15

I'm trying to port some .net code to the new Core runtime and I'm having a bad time porting some on-the-fly compilation.

To resume, it always asks me for a reference to System.Runtime and mscorlib, but have no clue on how to reference them.

As a side note, I can't reference Framework 4.6 as the project must be published to a Linux machine with .net Core.

This is the minimum code:

        string testClass = @"using System; 
        namespace test{

         public class tes
         {

           public string unescape(string Text)
          { 
            return Uri.UnescapeDataString(Text);
          } 

         }

        }";

        var compilation = CSharpCompilation.Create(Guid.NewGuid().ToString() + ".dll")
            .WithOptions(new CSharpCompilationOptions(Microsoft.CodeAnalysis.OutputKind.DynamicallyLinkedLibrary))
            .AddReferences(
            MetadataReference.CreateFromFile(typeof(Object).GetTypeInfo().Assembly.Location),
            MetadataReference.CreateFromFile(typeof(Uri).GetTypeInfo().Assembly.Location)
            )
            .AddSyntaxTrees(CSharpSyntaxTree.ParseText(testClass));

        var eResult = compilation.Emit("test.dll");

It always complains about the need of mscorlib (in this example) and System.Runtime (in my real project).

I'm using the Microsoft.CodeAnalysis.CSharp package version 2.0.0-beta3

Any ideas on how to compile on the fly with Roslyn and .net Core?

1 Answer 1

19

Ok, got it finally working:

    string testClass = @"using System;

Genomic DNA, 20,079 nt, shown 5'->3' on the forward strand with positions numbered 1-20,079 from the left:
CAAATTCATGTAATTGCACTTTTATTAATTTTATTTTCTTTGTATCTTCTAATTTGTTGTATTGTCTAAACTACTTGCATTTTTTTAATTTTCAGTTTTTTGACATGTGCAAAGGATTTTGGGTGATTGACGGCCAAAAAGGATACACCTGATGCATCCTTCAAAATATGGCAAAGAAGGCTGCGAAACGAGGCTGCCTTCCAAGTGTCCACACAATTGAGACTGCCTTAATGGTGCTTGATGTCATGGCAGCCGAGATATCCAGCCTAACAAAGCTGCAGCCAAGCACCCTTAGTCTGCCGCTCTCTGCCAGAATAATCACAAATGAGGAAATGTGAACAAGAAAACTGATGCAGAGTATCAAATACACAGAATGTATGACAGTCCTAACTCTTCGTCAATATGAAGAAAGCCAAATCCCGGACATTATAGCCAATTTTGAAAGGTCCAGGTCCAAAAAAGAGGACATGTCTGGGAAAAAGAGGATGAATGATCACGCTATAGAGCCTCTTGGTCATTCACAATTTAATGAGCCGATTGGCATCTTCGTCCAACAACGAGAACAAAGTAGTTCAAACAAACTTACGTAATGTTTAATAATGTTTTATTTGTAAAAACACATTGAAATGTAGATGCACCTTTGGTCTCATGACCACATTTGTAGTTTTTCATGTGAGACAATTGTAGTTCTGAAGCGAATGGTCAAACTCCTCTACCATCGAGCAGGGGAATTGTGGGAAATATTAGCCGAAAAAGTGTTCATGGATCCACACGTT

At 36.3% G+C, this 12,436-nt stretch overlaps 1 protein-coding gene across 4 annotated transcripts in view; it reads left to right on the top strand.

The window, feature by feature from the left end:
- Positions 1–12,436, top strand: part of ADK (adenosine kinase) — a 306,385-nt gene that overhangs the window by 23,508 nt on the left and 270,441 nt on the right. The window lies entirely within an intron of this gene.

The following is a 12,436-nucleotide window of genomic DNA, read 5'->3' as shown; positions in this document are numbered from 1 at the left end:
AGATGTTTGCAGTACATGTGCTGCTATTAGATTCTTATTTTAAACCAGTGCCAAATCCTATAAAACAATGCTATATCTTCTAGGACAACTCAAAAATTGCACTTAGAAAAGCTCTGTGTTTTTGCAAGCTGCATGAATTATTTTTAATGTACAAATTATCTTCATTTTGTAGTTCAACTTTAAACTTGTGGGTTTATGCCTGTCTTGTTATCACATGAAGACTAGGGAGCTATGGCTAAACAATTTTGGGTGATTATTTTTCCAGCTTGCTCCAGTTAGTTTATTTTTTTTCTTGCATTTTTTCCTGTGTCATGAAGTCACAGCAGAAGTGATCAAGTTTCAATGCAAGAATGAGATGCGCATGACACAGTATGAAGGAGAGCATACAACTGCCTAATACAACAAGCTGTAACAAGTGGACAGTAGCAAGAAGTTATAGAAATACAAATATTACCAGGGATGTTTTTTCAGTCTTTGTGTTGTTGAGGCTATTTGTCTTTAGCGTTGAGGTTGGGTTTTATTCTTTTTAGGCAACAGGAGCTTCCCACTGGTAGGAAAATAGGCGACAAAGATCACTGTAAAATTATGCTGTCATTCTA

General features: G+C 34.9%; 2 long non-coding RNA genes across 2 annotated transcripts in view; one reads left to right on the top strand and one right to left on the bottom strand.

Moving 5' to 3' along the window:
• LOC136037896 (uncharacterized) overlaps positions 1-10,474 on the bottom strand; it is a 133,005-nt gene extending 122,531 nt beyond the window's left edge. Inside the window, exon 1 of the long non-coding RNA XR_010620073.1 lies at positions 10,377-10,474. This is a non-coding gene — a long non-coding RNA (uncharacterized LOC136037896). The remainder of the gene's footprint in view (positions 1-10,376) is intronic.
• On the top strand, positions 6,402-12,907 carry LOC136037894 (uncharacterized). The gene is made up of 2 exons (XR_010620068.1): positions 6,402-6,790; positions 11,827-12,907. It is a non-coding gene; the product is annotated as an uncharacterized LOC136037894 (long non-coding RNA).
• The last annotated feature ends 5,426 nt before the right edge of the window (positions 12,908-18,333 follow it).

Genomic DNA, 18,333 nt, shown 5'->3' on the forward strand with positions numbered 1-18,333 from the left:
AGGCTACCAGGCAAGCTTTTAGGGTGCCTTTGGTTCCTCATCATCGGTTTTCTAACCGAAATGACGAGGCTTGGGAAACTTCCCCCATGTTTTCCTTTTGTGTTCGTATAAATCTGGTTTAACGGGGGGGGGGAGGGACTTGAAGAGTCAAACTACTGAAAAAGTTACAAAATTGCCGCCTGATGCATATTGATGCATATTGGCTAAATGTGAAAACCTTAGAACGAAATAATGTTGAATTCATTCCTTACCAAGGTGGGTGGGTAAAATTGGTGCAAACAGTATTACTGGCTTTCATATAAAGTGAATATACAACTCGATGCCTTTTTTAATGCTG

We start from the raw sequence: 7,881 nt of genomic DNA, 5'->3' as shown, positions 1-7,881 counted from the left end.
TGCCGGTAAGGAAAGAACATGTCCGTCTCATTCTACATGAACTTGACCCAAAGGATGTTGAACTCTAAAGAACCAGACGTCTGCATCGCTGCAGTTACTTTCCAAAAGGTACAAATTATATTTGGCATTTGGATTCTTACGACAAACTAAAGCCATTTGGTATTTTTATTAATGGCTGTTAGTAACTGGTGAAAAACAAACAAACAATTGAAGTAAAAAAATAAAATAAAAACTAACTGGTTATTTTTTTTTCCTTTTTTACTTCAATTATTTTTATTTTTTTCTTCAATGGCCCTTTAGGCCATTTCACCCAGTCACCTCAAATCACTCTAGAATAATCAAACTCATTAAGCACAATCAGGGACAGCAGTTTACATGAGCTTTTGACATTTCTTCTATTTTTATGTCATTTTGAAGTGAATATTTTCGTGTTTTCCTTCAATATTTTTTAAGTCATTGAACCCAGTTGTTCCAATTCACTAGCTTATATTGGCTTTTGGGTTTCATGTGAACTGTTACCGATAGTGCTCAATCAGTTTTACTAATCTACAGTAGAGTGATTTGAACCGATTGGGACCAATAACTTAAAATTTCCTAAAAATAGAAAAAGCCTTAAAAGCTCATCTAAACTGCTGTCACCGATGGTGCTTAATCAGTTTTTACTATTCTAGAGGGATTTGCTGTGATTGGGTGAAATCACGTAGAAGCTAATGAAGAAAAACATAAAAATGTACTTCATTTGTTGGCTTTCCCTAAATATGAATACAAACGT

namespace test{

     public class tes
     {

       public string unescape(string Text)
      { 
        return Uri.UnescapeDataString(Text);
      } 

     }

    }";

    var dd = typeof(Enumerable).GetTypeInfo().Assembly.Location;
    var coreDir = Directory.GetParent(dd);

    var compilation = CSharpCompilation.Create(Guid.NewGuid().ToString() + ".dll")
        .WithOptions(new CSharpCompilationOptions(Microsoft.CodeAnalysis.OutputKind.DynamicallyLinkedLibrary))
        .AddReferences(
        MetadataReference.CreateFromFile(typeof(Object).GetTypeInfo().Assembly.Location),
        MetadataReference.CreateFromFile(typeof(Uri).GetTypeInfo().Assembly.Location),
        MetadataReference.CreateFromFile(coreDir.FullName + Path.DirectorySeparatorChar + "mscorlib.dll"),
        MetadataReference.CreateFromFile(coreDir.FullName + Path.DirectorySeparatorChar + "System.Runtime.dll")
        )
        .AddSyntaxTrees(CSharpSyntaxTree.ParseText(testClass));

    var eResult = compilation.Emit("test.dll");

I don't like it because the hardcoding, but it seems it's the only way to get it work.

3
  • 1
    A more elegant way to get the runtime directory is to use System.Runtime.InteropServices.RuntimeEnvironment.GetRuntimeDirectory(); instead of getting the assembly location of an arbitrary type. Commented Aug 23, 2019 at 23:59
  • 2
    @nullPainter I tried it but had problems, if I recall it right if the program is published as standalone it failed to find the libraries.
    – Gusman
    Commented Sep 4, 2019 at 10:44
  • Did you try using MetadataReference.CreateFromFile(typeof(object).Assembly.Location) (with a lowercase 'o')? Commented Nov 15, 2019 at 14:46

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